Manatees: A Unique Animal that Confounds Evolutionists
Manatees (family Trichechidae, genus Trichechus), often called sea cows, are large, fully aquatic, mostly herbivorous marine mammals. Three living species exist, the Amazonian, West Indian, and the West African manatee. These are huge animals weighing from 400 to 550 kilograms (880 to 1,210 lb), and 2.8 to 3.0 metres (9.2 to 9.8 ft) long. The females tend to be both larger and heavier.
In many ways manatees are unique compared to all other life forms, a fact that poses major problems for evolutionists. It is almost like a designer selected their traits from a wide variety of existing life forms, from reptiles to fish to mammals. For example, manatees feed almost entirely on aquatic plants and that is “unique among living marine mammals” (Berta, 2012. Return to the Sea: The Life and Evolutionary Times of Marine Mammals. University of California Press. Berkeley p. 127).
They are also the only animal known to have a vascularized cornea (Ambati, et al., 2006. Nature 443: 993-997). Also like elephants, female manatees have two teats, one under each flipper (Shoshani (editor), 1992. Elephants: Majestic Creatures of the Wild. Rodale Press). Manatee have a total of 24 to 32 flat, rough-textured teeth and lack front teeth, but behind the lips on the roof of the mouth are dense, ridged pads that can tear through ingested plant material. Their diet of gritty vegetation abrades the teeth, particularly the enamel crown.
To solve this problem, the posterior molars erupt at the back of the jaw and slowly move forward like a conveyor belt to replace worn enamel crowns, which fall out of the front of the jaw. This process, called polyphyodonty, continues throughout their life and occurs only in two very different terrestrial animals, kangaroos (Penny, 2002. The Secret Life of Kangaroos. Raintree Steck-Vaughn) and elephants. This is one argument used to support the conclusion that manatees and elephants evolved from some hypothetical common ancestor (Shoshani, 1992; McDonald, 1984. The Encyclopedia of Mammals. Facts on File pp. 292-298).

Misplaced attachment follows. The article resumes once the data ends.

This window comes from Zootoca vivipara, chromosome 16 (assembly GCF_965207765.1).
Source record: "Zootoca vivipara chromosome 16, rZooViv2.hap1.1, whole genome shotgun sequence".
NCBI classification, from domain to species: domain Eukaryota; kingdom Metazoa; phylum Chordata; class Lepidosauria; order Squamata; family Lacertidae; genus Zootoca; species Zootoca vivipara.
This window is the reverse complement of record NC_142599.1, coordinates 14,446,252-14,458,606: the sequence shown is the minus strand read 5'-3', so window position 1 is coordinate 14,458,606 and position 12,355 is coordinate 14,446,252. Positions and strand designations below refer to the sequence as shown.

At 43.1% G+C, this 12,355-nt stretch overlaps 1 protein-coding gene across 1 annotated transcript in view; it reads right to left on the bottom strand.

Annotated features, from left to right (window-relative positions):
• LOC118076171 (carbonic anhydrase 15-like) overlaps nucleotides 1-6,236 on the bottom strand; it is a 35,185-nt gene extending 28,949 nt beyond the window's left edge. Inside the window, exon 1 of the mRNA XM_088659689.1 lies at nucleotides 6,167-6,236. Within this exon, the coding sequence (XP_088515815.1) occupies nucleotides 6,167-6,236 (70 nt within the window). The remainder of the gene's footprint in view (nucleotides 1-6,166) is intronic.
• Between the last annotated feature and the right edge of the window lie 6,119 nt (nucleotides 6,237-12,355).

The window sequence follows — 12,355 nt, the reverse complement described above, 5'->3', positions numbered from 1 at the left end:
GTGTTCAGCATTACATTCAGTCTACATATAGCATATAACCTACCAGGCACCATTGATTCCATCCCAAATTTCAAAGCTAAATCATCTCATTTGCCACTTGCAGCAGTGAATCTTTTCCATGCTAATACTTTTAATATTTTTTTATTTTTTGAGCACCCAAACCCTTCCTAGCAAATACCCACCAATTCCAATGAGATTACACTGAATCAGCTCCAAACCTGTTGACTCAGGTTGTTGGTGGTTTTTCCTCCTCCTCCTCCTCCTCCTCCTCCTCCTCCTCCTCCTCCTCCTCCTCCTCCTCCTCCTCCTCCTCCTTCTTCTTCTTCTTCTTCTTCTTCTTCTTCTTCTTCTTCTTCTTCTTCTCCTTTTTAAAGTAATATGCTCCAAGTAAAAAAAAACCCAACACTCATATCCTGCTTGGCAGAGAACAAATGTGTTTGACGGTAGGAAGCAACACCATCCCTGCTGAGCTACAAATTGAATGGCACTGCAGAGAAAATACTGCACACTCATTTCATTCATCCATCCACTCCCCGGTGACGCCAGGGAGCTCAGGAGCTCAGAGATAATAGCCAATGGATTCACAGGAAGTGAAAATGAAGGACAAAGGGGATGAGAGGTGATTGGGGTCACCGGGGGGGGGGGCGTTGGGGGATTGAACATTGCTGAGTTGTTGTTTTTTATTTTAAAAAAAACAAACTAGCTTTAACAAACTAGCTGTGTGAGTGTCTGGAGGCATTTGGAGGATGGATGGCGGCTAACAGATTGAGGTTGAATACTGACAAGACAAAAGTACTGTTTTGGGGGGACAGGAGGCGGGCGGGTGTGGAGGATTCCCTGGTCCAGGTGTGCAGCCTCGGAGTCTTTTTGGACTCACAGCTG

Their small, widely spaced eyes are covered with eyelids that close in a circular manner like a microscope light diaphragm (McDonald, 1984). Its paddle-shaped tail is the clearest visible difference between manatees and other sea mammals, such as dugongs; whose tail is fluked similar to a whale tail. Manatees have six cervical vertebrae (Hautier, et al. 2010.PNAS 107 #44: 18903-18908), a trait found only in two and three-toed sloths. All other mammals possess seven cervical vertebrae (Frietson, 1999. J. of Experimental Zoology 285 #1: 19-26).
Manatees are herbivores that consume over 60 different freshwater plants. They use their large, flexible, prehensile upper lip to gather their food, as well as for social interactions and communication. The upper lip pad is split into left and right sides that can move independently.
They use their flippers to “walk” along the water floor while digging for plants and roots. When an appropriate plant is detected, they employ their flippers to scoop the vegetation toward their lips. Their lips then use seven muscles to manipulate and tear the plants into consumable sizes, and their front flippers then move the plants into the mouth. Adult manatee commonly consume up to 10 to 15 percent of their body weight daily. Consuming about 50 kg of food requires grazing for up to seven hours every day.
Like horses, they have a simple stomach, but a large cecum to digest tough plant matter. Their 45-meter long intestines are unusually long for mammals of their size. Digestion of their food causes manatees to produce enormous amounts of gas, which contributes to their barrel-shape.